Pedaling Against Hunger: From Moab to Green River

July 22, 2011 By

Day 38: Moab Rest Day

We decided to stay in Moab for an extra night, since we had people there to give us the grand tour of town.

Moab is a tourist center, and people come from all over the country and the world to see the rock formations at Arches National Park and go hiking, mountain biking, and ATVing.

Our hosts were locals though, and took us on a hike to the swimming hole. I felt pretty cool hanging out with the locals, and even found myself looking down on the tacky tourists.

We rode our bikes to the trail’s head and our host Christian led the way to the swimming spot. He wanted to bring us over top the canyon side, and then down into the canyon, which he promised would be more scenic. Unfortunately, we lost the trail and had to improvise, walking along the top of the canyon until we could find a spot with a slope gradual enough to slide/climb down.

A rock formation.

A rock formation.

After swimming in the creek that formed the canyon, we hiked back to our bikes and went back to make dinner.

Day 39: Moab to Green River, Ut.

The next day we had a short ride of 50 miles from Moab to Green River, Ut. The ride went through the desert on a busy two lane road out of Moab, filled with trucks and RV’s.

As usual, the scenery was awesome, with tall cliffs and rugged desert scrub. We rode thirty miles to the Interstate 70, and found a truck stop there. We had expected a whole lot of nothing until Green River, so anything we found was a pleasant surprise.

The Mexican themed truck stop reminded me of an attempt at South of the Border on I-95, and it even had its own mini tourist trap: a replica of the Mystery Mobile from Scooby Doo.

We ate lunch and moved on, riding along I-70 until we spotted a frontage road. It was paved just long enough for us to leave the highway well behind, but then turned into what can only be described as a series of gravel filled potholes for the next 15 miles. We limped into Green River, and were met by our hosts for the night.

Alabamboo team members Marc and Nicole were both involved with a nonprofit called Epicenter. The organization is made up of young designers that use their design skills (and any other relevant skills) to improve the economically depressed community of Green River. We stayed in Epicenter member Maria’s house (in beds) and were welcomed with a potluck dinner.

Epicenter project in Green River.

Epicenter project in Green River.

Day 40: Green River to Hanksville, Ut.

The next morning the team wanted to take their time leaving Green River. After all, we had a comfortable place to stay, and there were people to hang out with. We drank coffee, read emails, sent postcards and bought groceries, so we didn’t leave until about 2:30PM for the 50 mile ride through complete desert to Hanksville.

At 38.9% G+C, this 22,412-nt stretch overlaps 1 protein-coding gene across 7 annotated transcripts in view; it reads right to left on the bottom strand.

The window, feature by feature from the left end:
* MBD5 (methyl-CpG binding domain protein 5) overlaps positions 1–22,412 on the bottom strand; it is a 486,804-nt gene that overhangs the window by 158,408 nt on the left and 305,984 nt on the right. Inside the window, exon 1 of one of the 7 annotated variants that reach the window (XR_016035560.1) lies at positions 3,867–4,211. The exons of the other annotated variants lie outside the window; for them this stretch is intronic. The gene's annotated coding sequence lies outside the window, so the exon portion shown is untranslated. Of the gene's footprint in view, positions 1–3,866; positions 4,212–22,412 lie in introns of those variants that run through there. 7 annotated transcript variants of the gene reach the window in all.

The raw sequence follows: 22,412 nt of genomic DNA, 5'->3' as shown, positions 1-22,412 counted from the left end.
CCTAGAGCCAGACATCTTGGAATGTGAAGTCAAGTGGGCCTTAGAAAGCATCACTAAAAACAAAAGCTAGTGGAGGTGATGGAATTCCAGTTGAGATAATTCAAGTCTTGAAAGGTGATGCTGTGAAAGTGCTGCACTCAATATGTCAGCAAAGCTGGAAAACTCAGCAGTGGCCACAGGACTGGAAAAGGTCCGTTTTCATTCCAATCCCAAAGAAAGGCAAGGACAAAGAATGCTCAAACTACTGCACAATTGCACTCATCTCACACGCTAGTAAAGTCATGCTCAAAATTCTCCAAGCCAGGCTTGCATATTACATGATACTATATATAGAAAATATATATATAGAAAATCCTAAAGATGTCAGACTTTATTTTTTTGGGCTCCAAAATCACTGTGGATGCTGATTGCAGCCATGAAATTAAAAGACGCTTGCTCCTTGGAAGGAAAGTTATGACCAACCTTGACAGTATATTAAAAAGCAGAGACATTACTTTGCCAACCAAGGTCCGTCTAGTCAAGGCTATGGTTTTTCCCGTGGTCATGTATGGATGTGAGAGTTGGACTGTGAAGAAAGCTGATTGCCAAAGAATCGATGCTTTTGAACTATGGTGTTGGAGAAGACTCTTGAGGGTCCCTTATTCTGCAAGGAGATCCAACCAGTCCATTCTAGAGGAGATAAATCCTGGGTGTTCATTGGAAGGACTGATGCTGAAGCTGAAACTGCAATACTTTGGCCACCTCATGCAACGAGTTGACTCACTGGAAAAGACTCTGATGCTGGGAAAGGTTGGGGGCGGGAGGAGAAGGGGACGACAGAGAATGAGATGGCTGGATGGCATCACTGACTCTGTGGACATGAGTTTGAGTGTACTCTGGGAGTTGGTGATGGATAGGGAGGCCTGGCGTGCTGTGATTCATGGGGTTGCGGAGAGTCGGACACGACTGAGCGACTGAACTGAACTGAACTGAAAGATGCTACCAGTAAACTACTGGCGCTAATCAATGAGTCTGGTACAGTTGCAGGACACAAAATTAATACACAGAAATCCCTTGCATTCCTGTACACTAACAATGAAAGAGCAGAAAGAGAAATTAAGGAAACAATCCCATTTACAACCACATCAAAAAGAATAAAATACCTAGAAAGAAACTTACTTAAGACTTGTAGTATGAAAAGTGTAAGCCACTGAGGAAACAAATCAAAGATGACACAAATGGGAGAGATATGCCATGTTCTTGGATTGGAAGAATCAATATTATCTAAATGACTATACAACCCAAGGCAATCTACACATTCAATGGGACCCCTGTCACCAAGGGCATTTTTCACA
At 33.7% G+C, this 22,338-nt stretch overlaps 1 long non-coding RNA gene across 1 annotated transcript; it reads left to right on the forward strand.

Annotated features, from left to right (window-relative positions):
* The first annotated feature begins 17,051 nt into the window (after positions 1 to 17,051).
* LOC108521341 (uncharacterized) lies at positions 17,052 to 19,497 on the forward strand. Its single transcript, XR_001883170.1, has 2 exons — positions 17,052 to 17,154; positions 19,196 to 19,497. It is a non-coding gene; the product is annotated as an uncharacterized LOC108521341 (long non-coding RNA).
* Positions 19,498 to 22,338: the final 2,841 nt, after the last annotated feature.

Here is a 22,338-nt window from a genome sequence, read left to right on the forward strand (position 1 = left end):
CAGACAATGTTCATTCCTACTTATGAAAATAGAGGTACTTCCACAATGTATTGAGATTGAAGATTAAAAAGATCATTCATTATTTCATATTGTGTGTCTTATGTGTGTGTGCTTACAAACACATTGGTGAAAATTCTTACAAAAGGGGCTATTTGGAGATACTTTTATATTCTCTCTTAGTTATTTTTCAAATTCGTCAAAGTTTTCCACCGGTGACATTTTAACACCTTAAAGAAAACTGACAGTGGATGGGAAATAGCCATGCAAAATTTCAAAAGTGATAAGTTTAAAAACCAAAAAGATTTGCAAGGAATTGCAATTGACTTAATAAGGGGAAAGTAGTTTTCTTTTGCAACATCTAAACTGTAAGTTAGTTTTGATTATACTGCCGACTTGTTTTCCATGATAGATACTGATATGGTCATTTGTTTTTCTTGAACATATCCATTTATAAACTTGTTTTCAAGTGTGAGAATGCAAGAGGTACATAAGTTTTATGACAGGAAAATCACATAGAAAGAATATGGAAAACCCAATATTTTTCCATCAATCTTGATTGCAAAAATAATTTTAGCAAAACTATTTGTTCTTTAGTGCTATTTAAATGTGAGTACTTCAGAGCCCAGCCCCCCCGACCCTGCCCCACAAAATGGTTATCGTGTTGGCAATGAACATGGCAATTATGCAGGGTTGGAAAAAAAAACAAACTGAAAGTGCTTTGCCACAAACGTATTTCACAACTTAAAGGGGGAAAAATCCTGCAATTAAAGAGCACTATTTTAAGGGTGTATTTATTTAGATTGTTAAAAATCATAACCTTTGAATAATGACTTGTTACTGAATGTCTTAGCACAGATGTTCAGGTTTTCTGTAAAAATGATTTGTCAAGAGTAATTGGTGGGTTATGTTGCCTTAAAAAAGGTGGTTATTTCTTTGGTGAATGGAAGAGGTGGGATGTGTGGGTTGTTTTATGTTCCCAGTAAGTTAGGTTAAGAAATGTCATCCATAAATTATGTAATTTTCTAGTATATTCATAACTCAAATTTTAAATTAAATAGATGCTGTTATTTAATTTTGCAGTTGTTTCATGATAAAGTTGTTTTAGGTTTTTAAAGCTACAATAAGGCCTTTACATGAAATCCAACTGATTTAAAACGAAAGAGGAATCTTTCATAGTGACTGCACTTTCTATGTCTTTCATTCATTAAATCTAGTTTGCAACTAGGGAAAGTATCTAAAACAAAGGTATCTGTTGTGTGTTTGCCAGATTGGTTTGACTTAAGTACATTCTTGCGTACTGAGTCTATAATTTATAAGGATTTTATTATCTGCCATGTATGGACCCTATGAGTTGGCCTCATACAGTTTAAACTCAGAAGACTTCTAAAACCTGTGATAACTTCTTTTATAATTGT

We rode along a two lane road, with a fair amount of RV traffic because of the national parks. As we reached the summit of a gradual mesa, my stomach dropped when I saw a big storm directly ahead, about 10 miles down the road.

I rode on, hoping it would pass to the side–but it didn’t. As we approached the storm, the lightning grew more frequent, but my riding partners rode on seemingly unfazed.

I, on the other hand, was getting nervous. We were definitely the tallest things out there, since there were no trees and we were on flat ground. Also, I had a large metal object (lightning rod) underneath of me.

I decided I needed to try to get a ride. I told the crew I was going to wave down a car, but they decided to continue on. I could only manage to get a ride back to Green River, from an Australian couple heading to Moab.

Once in Green River, I knocked on our host Maria’s door. She answered, and smiled and said “Oh hey!”, and then as she realized I should not be in Green River, the smile turned into a look of concern and I explained what happened.

I knew the rest of the group was fine, since they texted me that they found a ditch and hid in it while the storm passed. I got a ride from a friend of Maria’s back to the group and we finished the ride in the post storm calm to Hanksville.

*Side Note: A few days later, we found out that a hiker was struck by lightning and killed in the same vicinity as where were got caught in the storm. That happened a few days before we rode through the area.

    2 Responses to Pedaling Against Hunger: From Moab to Green River

    1. avatar

      Justin Williams Reply

      July 22, 2011 at 3:29 pm

      Yikes! Good call getting away from the lightning. Thanks for the reports.

    2. avatar

      Md Reply

      July 23, 2011 at 2:43 am

      love the dispatches Рand the Mystery Machine.  Glad you are safe. MD

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